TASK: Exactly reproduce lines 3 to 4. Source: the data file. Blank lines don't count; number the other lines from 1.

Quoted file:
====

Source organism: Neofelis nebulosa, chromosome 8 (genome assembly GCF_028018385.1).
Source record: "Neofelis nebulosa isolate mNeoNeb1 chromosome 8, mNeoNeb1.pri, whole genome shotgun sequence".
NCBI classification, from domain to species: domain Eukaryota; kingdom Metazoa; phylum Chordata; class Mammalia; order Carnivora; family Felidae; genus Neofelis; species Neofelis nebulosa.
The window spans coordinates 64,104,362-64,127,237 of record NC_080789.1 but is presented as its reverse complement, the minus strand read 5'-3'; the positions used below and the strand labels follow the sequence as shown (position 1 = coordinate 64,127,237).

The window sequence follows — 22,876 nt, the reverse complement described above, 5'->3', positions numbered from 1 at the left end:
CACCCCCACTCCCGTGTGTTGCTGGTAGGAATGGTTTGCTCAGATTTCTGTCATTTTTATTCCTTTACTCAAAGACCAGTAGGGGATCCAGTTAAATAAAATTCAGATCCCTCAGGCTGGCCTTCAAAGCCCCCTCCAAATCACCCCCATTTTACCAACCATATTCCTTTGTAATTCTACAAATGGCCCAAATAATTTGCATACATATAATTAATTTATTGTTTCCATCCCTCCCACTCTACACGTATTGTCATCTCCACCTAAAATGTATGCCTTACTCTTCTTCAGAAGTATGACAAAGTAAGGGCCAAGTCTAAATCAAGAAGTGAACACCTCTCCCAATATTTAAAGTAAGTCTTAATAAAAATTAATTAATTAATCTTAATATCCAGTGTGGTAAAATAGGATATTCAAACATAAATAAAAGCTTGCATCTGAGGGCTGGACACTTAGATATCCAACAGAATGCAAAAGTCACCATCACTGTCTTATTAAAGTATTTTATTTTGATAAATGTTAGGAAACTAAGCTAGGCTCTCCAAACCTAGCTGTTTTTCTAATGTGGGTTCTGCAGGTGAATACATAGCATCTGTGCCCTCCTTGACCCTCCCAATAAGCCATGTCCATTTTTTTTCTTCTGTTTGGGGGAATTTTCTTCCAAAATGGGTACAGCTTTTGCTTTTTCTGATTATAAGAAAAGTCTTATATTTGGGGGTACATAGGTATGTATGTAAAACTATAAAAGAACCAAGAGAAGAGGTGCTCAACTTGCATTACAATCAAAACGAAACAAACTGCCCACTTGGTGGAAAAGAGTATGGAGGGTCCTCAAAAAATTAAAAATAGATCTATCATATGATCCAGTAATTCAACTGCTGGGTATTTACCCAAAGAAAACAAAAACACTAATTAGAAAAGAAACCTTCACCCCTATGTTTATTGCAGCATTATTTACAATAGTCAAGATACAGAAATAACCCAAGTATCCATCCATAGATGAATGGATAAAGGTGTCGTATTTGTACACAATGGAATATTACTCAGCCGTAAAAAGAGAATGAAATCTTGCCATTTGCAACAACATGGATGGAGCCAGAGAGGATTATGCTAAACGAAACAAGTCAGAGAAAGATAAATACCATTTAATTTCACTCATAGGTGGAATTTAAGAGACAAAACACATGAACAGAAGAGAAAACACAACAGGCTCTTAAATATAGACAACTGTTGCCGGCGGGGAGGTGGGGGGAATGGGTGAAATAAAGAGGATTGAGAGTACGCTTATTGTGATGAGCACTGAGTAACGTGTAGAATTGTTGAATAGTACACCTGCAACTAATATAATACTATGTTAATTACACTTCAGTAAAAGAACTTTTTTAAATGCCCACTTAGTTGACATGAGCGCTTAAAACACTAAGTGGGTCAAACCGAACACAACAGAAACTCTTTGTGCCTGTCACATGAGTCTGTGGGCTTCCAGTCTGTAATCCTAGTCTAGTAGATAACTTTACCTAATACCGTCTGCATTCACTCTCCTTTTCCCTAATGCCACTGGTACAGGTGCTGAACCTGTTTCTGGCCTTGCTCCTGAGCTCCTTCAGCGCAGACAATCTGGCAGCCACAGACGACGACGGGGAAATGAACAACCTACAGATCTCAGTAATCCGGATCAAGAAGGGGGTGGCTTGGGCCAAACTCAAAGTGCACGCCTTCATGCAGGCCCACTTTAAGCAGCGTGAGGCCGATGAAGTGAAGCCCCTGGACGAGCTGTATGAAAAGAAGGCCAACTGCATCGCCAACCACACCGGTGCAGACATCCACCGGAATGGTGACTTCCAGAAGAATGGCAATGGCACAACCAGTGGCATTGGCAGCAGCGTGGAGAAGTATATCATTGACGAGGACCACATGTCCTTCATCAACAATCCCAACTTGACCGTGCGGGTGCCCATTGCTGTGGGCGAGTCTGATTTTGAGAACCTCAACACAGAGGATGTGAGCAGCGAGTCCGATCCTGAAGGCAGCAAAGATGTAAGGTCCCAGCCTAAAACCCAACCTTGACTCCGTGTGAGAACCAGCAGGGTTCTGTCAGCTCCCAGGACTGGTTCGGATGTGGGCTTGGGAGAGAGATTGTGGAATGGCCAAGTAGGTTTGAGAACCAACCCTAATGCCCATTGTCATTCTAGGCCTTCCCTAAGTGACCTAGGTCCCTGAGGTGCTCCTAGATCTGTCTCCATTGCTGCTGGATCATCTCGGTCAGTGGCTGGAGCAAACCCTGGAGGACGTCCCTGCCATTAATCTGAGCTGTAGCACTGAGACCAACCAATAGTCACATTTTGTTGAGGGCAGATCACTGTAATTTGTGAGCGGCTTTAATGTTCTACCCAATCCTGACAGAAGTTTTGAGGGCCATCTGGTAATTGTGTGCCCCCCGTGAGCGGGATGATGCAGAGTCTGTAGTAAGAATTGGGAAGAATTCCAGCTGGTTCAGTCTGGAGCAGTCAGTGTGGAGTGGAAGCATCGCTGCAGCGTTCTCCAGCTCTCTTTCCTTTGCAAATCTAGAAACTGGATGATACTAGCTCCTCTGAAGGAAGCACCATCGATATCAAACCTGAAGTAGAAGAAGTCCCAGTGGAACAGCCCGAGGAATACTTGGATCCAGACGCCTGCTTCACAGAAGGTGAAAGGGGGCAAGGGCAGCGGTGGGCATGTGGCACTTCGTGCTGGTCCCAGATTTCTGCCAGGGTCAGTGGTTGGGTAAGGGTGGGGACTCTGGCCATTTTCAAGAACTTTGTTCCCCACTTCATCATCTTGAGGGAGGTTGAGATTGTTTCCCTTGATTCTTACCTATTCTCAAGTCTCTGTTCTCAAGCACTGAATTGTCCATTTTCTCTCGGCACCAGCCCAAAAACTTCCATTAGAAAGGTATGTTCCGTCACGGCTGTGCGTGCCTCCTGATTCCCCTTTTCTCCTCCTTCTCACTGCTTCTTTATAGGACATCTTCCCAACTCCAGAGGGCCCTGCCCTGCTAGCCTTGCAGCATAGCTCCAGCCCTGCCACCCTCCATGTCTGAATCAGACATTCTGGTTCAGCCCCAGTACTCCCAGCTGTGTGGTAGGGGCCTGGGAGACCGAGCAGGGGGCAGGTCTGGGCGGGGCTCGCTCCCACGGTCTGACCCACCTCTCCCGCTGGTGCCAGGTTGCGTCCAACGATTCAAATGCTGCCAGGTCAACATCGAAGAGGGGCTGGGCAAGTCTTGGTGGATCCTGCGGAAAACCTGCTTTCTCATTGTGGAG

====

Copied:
NCBI classification, from domain to species: domain Eukaryota; kingdom Metazoa; phylum Chordata; class Mammalia; order Carnivora; family Felidae; genus Neofelis; species Neofelis nebulosa.
The window spans coordinates 64,104,362-64,127,237 of record NC_080789.1 but is presented as its reverse complement, the minus strand read 5'-3'; the positions used below and the strand labels follow the sequence as shown (position 1 = coordinate 64,127,237).